I have problems with it not taking to the pod sites too well with absorption and not lowering my blood sugars. If I give boluses, it does not lower my sugar level and I get spikes over 300 because of pump issues. Anyone else with this problem? Sometimes it works and other times it doesn’t. I’m practically done with it and it and high sugars and wasting my insulin.
Hi! I had a run of Pod problems last winter as if my body was reacting to the plastic in the cannula. I have better experience using pods on the backs of my arms and behind my hips; legs and abdomen are not so good. My RX for pods and insulin are written so I can change out the pod every 2 days (and thus not call Insulet frequently about problems). Some areas I use overpatches to keep the pod stable on site. Using allergy syringes to fill the pod helps reduce bubble problems. There are a lot of threads on the site with tips for pod users but the most important is: “when in doubt, change it out” and give a correction bolus by pen. Keep us posted on how you’re doing!
I have found it best not to give more than 5u at a time. If I give more, it seems that some of it leaks and never gets into my body. If I need a larger bolus, either I use a syringe or I split up the dose into several 5u pod boluses, waiting around 5 or 10 minutes between each 5u bolus. The syringe works better, but multiple 5u pod doses spread out over time can be made to work ok. I may need to overbolus somewhat in that case too.
Thank you! I have been changing out every two days. Maybe I will try the manual correction bolus since it seems to work faster than the pump bolus.
Yes, I think what @bkh mentions is the most likely reason if you are talking about larger boluses, if you aren’t receiving smaller boluses, then the pod canula’s might not be right for you. If you change to other tubed pumps you get many more choices.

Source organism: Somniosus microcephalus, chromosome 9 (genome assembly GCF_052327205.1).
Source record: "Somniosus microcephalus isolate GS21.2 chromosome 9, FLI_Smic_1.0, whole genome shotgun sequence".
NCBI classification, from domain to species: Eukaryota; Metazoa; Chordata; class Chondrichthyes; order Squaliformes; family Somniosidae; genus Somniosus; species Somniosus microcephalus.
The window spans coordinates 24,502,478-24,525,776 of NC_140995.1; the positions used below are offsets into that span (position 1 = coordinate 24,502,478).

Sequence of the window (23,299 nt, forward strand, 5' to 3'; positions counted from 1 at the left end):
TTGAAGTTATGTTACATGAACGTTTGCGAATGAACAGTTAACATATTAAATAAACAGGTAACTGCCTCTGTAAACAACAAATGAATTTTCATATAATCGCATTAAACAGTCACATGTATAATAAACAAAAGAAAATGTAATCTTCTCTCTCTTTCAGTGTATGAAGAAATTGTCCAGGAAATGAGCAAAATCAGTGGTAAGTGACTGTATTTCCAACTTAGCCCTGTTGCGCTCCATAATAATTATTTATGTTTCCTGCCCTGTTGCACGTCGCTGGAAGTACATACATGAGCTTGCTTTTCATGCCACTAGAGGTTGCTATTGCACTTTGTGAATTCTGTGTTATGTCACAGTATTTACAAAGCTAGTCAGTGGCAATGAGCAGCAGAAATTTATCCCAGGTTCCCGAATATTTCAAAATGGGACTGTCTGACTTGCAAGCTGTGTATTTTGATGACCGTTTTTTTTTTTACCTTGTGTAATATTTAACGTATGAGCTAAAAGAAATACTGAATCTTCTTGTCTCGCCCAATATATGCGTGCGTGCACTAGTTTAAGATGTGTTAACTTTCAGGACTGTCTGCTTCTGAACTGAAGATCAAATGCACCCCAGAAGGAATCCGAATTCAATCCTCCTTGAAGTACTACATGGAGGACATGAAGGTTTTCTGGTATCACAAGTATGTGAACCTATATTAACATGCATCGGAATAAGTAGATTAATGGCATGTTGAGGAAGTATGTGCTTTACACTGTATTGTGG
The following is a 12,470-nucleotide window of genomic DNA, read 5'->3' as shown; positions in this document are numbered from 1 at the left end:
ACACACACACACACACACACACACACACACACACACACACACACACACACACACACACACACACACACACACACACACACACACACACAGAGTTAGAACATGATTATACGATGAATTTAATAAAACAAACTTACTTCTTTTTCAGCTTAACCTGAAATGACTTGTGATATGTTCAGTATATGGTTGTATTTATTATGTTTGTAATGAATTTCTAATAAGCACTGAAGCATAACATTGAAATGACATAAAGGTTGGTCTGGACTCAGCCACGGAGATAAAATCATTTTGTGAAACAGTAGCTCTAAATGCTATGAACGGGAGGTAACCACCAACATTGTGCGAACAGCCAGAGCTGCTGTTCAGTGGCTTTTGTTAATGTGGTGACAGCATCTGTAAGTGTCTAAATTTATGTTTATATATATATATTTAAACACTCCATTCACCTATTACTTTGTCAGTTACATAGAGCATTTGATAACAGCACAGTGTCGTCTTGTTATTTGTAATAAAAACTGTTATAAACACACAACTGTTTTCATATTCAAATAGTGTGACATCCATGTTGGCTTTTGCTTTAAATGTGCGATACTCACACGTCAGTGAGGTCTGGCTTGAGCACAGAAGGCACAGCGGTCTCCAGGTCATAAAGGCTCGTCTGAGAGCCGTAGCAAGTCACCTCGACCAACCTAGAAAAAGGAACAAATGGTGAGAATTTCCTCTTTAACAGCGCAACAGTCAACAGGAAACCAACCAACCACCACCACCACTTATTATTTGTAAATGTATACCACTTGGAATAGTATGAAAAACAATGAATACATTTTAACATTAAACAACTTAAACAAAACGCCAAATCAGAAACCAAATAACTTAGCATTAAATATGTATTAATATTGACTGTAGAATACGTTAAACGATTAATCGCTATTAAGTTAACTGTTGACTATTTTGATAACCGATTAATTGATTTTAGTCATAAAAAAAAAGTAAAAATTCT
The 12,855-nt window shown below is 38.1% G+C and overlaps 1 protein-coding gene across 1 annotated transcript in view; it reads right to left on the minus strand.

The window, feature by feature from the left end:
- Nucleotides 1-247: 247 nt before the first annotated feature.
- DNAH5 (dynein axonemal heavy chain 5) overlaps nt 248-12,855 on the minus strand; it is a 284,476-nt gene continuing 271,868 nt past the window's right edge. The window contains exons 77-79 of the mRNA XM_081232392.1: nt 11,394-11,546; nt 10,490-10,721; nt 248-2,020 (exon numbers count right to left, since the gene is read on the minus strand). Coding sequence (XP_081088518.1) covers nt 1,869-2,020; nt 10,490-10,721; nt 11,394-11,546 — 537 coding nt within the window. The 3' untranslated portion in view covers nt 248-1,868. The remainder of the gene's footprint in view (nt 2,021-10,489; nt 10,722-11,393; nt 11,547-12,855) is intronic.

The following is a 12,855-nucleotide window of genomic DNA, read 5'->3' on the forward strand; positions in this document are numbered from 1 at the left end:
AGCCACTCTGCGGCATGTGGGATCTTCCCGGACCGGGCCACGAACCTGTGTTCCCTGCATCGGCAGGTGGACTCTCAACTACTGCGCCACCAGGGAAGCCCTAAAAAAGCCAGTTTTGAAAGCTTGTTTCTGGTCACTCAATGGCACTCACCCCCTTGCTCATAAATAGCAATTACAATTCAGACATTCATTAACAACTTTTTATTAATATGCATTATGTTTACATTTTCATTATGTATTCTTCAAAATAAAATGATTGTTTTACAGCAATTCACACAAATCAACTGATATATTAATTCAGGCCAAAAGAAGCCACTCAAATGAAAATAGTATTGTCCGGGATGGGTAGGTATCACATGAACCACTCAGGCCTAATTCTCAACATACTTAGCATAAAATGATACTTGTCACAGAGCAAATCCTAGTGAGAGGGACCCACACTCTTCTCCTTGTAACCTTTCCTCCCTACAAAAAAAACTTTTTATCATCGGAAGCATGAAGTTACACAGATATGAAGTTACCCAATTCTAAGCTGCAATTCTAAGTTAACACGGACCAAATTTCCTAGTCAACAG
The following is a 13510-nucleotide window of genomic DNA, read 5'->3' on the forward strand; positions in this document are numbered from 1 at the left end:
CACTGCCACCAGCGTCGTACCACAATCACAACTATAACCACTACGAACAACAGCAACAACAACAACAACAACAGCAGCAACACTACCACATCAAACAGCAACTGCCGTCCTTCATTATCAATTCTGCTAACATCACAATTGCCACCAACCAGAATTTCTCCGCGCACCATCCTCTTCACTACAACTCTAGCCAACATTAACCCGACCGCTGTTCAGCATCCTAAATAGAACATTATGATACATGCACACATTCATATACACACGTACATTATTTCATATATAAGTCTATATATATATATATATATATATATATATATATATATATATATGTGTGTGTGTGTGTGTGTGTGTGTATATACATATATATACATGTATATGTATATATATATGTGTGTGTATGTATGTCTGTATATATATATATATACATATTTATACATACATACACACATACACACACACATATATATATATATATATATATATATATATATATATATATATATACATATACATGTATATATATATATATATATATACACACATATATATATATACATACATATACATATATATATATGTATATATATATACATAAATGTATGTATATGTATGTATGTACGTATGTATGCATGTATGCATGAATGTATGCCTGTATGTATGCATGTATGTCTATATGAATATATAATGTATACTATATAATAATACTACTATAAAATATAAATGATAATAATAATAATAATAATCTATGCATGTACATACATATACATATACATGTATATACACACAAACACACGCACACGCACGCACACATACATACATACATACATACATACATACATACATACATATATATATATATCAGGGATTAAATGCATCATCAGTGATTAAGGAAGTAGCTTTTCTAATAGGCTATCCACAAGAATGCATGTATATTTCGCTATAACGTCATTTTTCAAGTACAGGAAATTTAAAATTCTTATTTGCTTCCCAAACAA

Thanks. I only do smaller boluses less than 4 units.
You might want to search our site for the different ways to apply a pod, one of them might work better for you that what you are currently experiencing. If you have trouble finding them, just start a thread and ask for alternative ways to apply a pod, and I am sure you will get good feedback.
I’ve been on the omnipod for years. I can only get reliable absorption on my stomach.
I believe most of the tubes pumps offer different materials (steel and plastic) and angles for their cannulas. I think this gives more options for optimal absorption for various locations.
This (and wanting control IQ) is why I am looking into switching to the T-Slim before my warranty is up.
Another factor is the way the infusion set meets the skin. In the omnipod EROS, the cannula hangs loosely through a large hole in the pod, with the end just poked into the skin, unsupported where it goes in. By contrast, a quickset touches the skin right around the cannula, so if the quickset moves it takes the cannula with it, without any relative motion between cannula and skin. Further, the quickset base plate has a circular groove around the cannula, and the skin swells up into this groove, squeezing tighter around the cannula, which I think is a major reason it can give large boluses without leaking.
I really appreciate that explanation!
As do I! This makes me even more excited to see if my control improves should I be able to get on a tubed pump
I will be switching to the medtronic 770 later this month after being on the Omnipod since 2019. I’m looking forward to it.
Do keep us updated on how the 770 works for you.